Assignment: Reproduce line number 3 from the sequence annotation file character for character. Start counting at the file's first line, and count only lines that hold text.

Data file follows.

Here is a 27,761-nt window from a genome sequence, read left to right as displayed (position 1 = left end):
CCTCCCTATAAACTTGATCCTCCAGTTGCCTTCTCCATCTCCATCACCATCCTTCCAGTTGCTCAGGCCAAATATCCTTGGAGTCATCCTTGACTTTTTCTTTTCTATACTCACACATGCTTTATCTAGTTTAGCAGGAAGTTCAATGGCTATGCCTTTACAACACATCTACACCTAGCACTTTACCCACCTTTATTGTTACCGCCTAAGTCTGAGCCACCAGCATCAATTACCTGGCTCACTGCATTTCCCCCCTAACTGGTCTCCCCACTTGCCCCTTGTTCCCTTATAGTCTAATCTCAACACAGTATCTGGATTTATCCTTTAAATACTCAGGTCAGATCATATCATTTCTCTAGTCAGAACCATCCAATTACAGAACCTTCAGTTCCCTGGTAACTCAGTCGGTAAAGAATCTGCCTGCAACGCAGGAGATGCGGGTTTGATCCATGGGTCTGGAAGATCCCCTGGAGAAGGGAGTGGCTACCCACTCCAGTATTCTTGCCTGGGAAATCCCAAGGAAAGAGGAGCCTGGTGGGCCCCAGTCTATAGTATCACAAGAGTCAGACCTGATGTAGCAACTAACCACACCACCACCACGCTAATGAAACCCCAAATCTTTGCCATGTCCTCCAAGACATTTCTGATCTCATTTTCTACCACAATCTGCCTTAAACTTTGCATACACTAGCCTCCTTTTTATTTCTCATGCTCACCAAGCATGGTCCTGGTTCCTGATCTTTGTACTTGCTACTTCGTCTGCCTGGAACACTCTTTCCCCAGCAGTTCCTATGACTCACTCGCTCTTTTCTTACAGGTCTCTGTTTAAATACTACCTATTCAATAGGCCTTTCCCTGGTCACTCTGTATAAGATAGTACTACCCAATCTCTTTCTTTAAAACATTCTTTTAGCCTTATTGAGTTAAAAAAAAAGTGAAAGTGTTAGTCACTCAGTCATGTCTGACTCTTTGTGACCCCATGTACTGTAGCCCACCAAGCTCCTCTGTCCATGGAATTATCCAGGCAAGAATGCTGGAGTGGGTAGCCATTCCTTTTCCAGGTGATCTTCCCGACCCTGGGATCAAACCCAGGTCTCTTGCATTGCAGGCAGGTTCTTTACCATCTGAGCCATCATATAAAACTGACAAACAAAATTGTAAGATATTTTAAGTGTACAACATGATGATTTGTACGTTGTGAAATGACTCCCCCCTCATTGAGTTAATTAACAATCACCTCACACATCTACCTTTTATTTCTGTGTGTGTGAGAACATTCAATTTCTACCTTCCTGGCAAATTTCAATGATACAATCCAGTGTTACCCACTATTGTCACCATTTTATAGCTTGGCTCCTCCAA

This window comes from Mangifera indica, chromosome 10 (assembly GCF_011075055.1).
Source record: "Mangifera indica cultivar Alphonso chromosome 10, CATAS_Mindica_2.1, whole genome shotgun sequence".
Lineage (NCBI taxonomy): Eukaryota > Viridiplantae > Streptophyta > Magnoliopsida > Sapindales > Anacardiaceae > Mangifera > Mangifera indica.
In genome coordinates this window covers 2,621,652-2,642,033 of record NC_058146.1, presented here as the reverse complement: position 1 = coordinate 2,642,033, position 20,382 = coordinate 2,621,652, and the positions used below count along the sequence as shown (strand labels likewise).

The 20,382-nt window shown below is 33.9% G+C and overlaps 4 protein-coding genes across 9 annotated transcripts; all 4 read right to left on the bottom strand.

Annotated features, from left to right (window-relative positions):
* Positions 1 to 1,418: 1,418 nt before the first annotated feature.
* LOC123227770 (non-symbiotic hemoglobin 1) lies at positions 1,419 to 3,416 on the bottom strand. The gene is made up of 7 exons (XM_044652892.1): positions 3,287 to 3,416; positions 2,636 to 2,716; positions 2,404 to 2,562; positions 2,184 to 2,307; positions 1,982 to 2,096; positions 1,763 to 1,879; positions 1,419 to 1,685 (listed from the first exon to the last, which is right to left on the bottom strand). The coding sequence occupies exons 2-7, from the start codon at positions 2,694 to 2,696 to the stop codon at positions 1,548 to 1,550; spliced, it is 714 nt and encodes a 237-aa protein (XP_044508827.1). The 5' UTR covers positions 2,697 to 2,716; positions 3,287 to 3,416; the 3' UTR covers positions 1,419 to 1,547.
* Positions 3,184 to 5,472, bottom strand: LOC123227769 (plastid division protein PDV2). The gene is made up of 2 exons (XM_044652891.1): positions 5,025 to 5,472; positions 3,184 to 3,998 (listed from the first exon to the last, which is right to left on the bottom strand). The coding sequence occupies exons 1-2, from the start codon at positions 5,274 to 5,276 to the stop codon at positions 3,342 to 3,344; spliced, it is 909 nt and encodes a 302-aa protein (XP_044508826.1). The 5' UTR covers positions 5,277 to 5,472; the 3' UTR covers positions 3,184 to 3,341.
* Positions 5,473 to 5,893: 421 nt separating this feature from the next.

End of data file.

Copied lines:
This window comes from Mangifera indica, chromosome 10 (assembly GCF_011075055.1).